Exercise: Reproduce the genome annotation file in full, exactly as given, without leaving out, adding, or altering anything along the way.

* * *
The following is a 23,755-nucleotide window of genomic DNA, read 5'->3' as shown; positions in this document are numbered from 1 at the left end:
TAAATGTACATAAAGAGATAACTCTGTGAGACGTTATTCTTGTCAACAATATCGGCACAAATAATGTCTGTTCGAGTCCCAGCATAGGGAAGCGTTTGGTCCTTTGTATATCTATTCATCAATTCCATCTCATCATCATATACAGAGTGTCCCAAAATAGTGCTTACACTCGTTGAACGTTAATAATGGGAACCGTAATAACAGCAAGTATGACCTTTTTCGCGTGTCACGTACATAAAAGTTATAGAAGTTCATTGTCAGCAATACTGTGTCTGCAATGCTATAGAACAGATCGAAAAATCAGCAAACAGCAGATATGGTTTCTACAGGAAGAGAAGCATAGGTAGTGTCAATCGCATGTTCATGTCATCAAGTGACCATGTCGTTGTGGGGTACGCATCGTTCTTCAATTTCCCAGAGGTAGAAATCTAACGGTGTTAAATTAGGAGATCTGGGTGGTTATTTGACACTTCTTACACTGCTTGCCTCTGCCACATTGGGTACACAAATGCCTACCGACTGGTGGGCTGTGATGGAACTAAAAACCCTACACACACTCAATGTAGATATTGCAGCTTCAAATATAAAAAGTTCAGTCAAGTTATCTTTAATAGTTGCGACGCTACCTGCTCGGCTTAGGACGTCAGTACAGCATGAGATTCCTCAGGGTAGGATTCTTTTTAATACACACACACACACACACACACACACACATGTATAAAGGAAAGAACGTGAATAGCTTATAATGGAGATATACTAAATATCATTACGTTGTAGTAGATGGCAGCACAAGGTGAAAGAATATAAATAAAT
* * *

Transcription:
The following is a 23,755-nucleotide window of genomic DNA, read 5'->3' as shown; positions in this document are numbered from 1 at the left end:
TAAATGTACATAAAGAGATAACTCTGTGAGACGTTATTCTTGTCAACAATATCGGCACAAATAATGTCTGTTCGAGTCCCAGCATAGGGAAGCGTTTGGTCCTTTGTATATCTATTCATCAATTCCATCTCATCATCATATACAGAGTGTCCCAAAATAGTGCTTACACTCGTTGAACGTTAATAATGGGAACCGTAATAACAGCAAGTATGACCTTTTTCGCGTGTCACGTACATAAAAGTTATAGAAGTTCATTGTCAGCAATACTGTGTCTGCAATGCTATAGAACAGATCGAAAAATCAGCAAACAGCAGATATGGTTTCTACAGGAAGAGAAGCATAGGTAGTGTCAATCGCATGTTCATGTCATCAAGTGACCATGTCGTTGTGGGGTACGCATCGTTCTTCAATTTCCCAGAGGTAGAAATCTAACGGTGTTAAATTAGGAGATCTGGGTGGTTATTTGACACTTCTTACACTGCTTGCCTCTGCCACATTGGGTACACAAATGCCTACCGACTGGTGGGCTGTGATGGAACTAAAAACCCTACACACACTCAATGTAGATATTGCAGCTTCAAATATAAAAAGTTCAGTCAAGTTATCTTTAATAGTTGCGACGCTACCTGCTCGGCTTAGGACGTCAGTACAGCATGAGATTCCTCAGGGTAGGATTCTTTTTAATACACACACACACACACACACACACACACATGTATAAAGGAAAGAACGTGAATAGCTTATAATGGAGATATACTAAATATCATTACGTTGTAGTAGATGGCAGCACAAGGTGAAAGAATATAAATAAAT